She worried her daughter's severe autism would prevent her from knowing true love and joy. Then came Thula.
Posted in , Aug 25, 2020
Mornings in our household start with breakfast—for everyone. The gerbils, rabbits, goats, ponies, horse, chickens included. It’s a big job, but it goes quickly when you have help. My 10-year-old daughter, Iris, loves feeding the animals. She comes with me from pen to pen, her cat, Thula, at her heels.
Thula likes to perch on the fence and watch, though she’s a little too interested in chicks that have just hatched. But the large fluffy Maine coon cat is easy to keep an eye on, because she’s never far from Iris’s side. No matter how many animals join our family, I’ll always have a special place in my heart for Thula.
Iris Grace was born in 2009 and was, in my opinion, the most beautiful baby. Ten delicate fingers, ten tiny toes and the widest blue eyes. But those eyes always seemed to be looking elsewhere, never at me or my husband. Iris was there—but she wasn’t. It was as if she lived in her own world, separate from ours. When she turned two, we took her to a developmental specialist. It didn’t take long for the doctor to give us a diagnosis. Iris had severe autism.
The simplest things were a struggle. Iris had trouble speaking and could say only a few words. Doctors told us it was possible that she would never say more. She shied away from human contact. She hated wearing clothes because of the texture of the fabric. She didn’t like being in the car. She had trouble sleeping at night.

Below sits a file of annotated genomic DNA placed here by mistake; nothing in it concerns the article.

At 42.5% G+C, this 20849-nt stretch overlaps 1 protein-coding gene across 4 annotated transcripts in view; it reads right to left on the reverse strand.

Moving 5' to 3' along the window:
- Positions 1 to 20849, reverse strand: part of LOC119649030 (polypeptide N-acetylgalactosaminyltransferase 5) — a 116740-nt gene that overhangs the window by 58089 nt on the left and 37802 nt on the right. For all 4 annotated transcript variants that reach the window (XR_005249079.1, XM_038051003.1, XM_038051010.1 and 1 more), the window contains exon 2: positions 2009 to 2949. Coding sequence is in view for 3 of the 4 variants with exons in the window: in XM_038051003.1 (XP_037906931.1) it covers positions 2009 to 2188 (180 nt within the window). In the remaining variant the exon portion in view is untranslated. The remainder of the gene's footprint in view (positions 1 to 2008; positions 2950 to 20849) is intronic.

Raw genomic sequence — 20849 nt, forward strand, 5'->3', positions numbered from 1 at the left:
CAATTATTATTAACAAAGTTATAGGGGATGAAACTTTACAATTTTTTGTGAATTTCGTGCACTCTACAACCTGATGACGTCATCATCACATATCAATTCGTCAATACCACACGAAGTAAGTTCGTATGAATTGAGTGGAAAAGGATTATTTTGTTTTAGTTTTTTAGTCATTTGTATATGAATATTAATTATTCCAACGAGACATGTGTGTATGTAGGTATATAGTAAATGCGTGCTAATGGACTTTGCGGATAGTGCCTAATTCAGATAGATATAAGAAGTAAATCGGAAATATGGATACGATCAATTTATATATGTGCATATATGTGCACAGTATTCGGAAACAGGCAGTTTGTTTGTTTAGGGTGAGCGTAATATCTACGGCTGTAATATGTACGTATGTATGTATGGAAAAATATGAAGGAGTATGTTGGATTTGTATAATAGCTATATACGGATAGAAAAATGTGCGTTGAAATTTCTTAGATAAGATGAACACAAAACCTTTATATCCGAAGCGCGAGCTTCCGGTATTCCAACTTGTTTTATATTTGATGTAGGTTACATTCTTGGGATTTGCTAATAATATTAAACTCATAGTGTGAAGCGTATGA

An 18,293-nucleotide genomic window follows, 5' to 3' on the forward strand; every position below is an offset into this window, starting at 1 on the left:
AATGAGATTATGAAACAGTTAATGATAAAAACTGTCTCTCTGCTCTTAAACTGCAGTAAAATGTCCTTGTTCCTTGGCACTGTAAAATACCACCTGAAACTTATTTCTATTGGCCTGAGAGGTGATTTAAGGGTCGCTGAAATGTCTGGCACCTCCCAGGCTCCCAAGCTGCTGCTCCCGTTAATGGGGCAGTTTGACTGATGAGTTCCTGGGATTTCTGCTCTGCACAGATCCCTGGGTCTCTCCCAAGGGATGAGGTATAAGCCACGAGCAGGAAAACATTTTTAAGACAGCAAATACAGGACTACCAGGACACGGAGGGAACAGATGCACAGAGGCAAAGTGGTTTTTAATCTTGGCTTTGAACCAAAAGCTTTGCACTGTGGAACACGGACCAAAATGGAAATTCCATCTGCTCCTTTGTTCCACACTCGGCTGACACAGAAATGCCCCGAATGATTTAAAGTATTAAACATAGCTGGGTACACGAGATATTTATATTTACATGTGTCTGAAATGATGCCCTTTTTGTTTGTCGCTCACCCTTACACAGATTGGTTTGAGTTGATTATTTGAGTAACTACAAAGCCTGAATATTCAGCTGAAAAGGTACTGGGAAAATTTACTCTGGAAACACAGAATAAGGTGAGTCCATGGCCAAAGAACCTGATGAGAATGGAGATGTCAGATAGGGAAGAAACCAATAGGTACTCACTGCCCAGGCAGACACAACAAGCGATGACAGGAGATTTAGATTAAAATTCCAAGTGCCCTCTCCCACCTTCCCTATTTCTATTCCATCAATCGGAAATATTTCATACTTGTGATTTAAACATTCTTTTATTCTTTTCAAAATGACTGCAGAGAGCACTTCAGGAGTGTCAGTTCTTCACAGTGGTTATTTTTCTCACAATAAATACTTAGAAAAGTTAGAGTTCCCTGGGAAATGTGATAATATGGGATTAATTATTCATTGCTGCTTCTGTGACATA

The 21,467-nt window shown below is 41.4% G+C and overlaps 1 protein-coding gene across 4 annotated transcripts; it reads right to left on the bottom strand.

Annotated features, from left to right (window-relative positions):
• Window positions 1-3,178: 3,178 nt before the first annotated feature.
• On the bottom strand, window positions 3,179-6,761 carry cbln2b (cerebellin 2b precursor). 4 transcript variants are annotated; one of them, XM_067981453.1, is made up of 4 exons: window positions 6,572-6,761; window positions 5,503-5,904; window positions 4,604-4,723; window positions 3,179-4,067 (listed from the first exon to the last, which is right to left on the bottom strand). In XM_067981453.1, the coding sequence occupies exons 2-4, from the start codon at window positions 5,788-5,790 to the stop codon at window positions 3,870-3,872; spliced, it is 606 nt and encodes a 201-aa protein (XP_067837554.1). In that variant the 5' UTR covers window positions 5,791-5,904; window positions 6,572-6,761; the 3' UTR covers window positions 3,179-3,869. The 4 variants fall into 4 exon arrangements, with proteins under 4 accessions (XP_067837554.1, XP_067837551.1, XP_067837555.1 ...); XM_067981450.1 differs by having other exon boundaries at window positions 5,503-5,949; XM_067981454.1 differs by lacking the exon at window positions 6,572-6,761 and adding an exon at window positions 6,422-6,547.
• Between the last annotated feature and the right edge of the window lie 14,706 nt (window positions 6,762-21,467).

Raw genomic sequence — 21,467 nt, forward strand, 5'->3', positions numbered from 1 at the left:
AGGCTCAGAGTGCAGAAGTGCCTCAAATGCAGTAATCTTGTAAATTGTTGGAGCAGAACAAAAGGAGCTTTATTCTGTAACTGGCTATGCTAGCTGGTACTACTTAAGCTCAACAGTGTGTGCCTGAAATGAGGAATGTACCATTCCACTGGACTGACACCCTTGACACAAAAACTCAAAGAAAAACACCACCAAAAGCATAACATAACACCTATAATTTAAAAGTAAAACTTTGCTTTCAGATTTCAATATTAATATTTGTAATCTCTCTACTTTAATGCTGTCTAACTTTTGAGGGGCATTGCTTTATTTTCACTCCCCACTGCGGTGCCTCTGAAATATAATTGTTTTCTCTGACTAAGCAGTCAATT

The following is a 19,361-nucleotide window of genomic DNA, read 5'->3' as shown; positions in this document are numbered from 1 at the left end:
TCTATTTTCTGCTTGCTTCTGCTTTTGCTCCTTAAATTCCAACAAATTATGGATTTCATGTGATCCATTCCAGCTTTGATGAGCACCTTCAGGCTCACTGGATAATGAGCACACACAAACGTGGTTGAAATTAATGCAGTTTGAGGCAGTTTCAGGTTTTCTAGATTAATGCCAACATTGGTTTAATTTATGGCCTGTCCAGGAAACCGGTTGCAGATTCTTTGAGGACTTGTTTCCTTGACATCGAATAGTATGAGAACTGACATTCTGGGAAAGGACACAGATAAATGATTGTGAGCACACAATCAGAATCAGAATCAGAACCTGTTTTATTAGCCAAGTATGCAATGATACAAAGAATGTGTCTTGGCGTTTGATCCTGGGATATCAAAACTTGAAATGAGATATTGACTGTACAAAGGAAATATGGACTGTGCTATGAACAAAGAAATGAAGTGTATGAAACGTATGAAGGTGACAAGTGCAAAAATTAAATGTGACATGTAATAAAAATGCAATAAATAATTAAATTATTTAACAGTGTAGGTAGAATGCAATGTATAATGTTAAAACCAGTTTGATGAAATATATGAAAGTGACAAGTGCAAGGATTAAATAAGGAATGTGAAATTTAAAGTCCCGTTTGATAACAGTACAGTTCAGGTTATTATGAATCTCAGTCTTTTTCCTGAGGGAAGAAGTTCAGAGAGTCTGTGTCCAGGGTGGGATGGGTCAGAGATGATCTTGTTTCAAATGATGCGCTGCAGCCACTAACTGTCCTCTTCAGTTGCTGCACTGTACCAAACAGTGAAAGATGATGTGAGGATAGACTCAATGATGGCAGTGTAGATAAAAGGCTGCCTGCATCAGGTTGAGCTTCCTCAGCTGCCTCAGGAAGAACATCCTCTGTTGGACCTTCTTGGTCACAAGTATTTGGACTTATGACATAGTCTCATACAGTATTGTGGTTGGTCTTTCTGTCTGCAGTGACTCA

Bath time was the worst of all. Iris couldn’t stand water—the sound of it, the feel of it on her skin. She would scream when I washed her hair, flailing her arms and trying to climb out of the tub. It was heartbreaking and exhausting. I would lie awake in the middle of the night and cry. Will Iris stay locked in her own world? I’d wonder. What if she never connects with anyone, never knows joy and love? I didn’t want such a lonely life for my daughter.
The only thing that Iris seemed to take pleasure in was art. School was such an ordeal for her that we pulled her out of pre-K. I taught her at home instead. I tried to replicate as many school activities as I could. I even set up our own little art class, and Iris took to painting. She would spend hours, brush in hand, engrossed in her work. But even that was something she did alone.
I’d read that therapy animals can help children with autism. I loved horses and hoped to share that passion with my daughter. But they terrified her. Dogs weren’t any better. Even the calmest ones intruded on Iris’s personal space, upsetting her. I was losing hope that our little girl would ever interact with others.
Then came Christmas of 2014. We cared for my brother’s cat, an old tabby, over the holidays. The cat wasn’t loud. He didn’t jump on Iris or lick her. He just quietly shared his space with her—the perfect companion. When my brother took him back, I started the search for a cat of our own.
I had a few requirements. I wasn’t interested in a cat that would sleep all day and ignore Iris. I wanted to find a breed that was sociable, friendly and curious. I stumbled across Maine coons—an American breed known for its gentle nature, intelligence… and love of water. Bath time was such a struggle in our house. A water-loving cat seemed a little too good to be true. But a local Maine coon breeder I contacted assured me that that was the case. “These cats love to swim,” she said. She had a female kitten she thought would be right for Iris.